A. Genetzky, E. C. Burkness and W. D. Hutchison
Department of Entomology, University of Minnesota


photo of red turnip beetles

Hosts of the red turnip beetle, Entomoscelis americana, include: turnip, radish, rapeseed, mustard, canola and other cruciferous plants. Damage caused by this beetle can range from being restricted to small portions of the plant to entire defoliation or death. The adults are easily identified by their bright red color and their distinguishing black strips.


Red turnip beetle adults are generally 7 mm long with a bright red body. The head is covered with red and black spots, and there are three black strips that run longitudinally down its back.

Larvae hatch out of oblong, reddish-brown eggs. The mature larvae are 3/8 inch long with rough skin and a segmented body. The upper side of the body is usually a smoky black color while the underside is brown, and the entire body is covered with short hairs. Red turnip beetle pupae are bright orange in color.

Biology and Life cycle

The red turnip beetle over winters as an egg in the soil. During early August to late October, the eggs are laid singly or in groups in cracks in the soil near the plants. After two or three weeks, the eggs are fully matured but will not hatch until the following spring. Starting in March and continuing until early May, larvae will hatch and immediately begin to feed on the foliage of cruciferous plants-especially volunteer canola, rapeseed, mustard, or weeds (namely fix weed and wild mustard). They primarily feed in the daytime, and if disturbed will drop to the ground.

Fully developed larvae will return to the soil to form an earthen cell and pupate. They remain in the soil for approximately 14 days and emerge as adults. In late June, the adults will emerge and feed for about two or three weeks. After this feeding period, the adults will return to the soil for one month to rest only to reappear towards the end of July. Feeding damage done after this reemergence is usually not severe. Adults will continue to feed, mate, and lay eggs until late October. Each female is capable of producing 300 to 400 eggs a season and will lay them throughout the field. There is only one generation per year.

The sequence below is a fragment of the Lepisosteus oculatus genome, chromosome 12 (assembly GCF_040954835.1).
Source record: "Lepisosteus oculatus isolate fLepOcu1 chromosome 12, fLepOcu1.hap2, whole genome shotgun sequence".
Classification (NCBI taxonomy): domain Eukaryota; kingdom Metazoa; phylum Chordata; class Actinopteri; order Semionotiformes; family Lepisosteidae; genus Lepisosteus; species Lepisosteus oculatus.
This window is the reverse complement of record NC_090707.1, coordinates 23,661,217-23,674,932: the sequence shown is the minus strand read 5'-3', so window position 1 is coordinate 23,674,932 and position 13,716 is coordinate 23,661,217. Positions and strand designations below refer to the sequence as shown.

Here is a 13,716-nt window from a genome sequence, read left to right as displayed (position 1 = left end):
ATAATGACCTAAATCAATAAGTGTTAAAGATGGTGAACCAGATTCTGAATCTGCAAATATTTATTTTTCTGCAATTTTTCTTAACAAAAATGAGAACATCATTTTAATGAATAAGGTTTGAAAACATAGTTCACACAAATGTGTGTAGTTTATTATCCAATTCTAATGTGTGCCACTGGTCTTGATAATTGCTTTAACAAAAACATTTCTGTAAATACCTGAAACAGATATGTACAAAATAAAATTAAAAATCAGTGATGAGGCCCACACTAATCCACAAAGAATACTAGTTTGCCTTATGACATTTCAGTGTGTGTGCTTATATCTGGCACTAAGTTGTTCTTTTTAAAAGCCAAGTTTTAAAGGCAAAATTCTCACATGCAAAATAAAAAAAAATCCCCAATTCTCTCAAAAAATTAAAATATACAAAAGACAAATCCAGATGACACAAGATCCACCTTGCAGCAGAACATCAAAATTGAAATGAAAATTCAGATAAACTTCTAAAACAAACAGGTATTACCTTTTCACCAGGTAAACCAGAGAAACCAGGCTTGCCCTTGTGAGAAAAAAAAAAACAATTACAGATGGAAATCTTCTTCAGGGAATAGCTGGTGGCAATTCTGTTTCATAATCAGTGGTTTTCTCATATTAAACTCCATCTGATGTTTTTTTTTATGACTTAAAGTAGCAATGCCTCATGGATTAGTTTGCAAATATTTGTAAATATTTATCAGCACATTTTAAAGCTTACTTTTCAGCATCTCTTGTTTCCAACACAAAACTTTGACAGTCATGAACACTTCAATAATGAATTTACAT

photo of red turnip beetle damage

Hosts of the red turnip beetle include: canola, mustard, rapeseed, turnip, radish, and other cruciferous plants. The amount of damage that occurs depends on the level of infestation by the red turnip beetle. It can range from light foliar damage where only portions of the plant are affected, to defoliation of entire plants, which are stunted or killed. The beetle feeds on the leaves, flowers, stems, and seedpods of plants. Damage is usually obvious starting from the edges of the field and slowly spreading throughout the field.


Damage usually begins in fields that have heavy infestation of weeds or volunteer plants of the mustard family that were not treated with herbicide in the fall or spring. The beetle will start with volunteer plants and slowly move into adjacent fields; therefore, it is important to prevent this from happening by controlling cruciferous weeds and volunteer plants. If possible, do not underseed canola, rapeseed, or mustard with forages. The use of herbicides is also helpful to rid fields of weeds.

Cultivation also proves to be extremely useful in the control of this pest. A beneficial time to do this is during the fall to early spring. This will disrupt or destroy the eggs and the weeds, which are the food supply for developing larvae. In addition, cultivating during mid May to mid June can reduce larval populations.

The use of insecticides may be an option if the infestation occurs in newly seeded fields in June, but it is important to examine the field for the level of damage before deciding to spray. An insecticide can be restricted to the margins of the fields since this is where initial infestations occur.To ensure proper use of insecticides, also refer to the most recent edition of the Midwest Vegetable Production Guide (BU-7094-S).

Selected References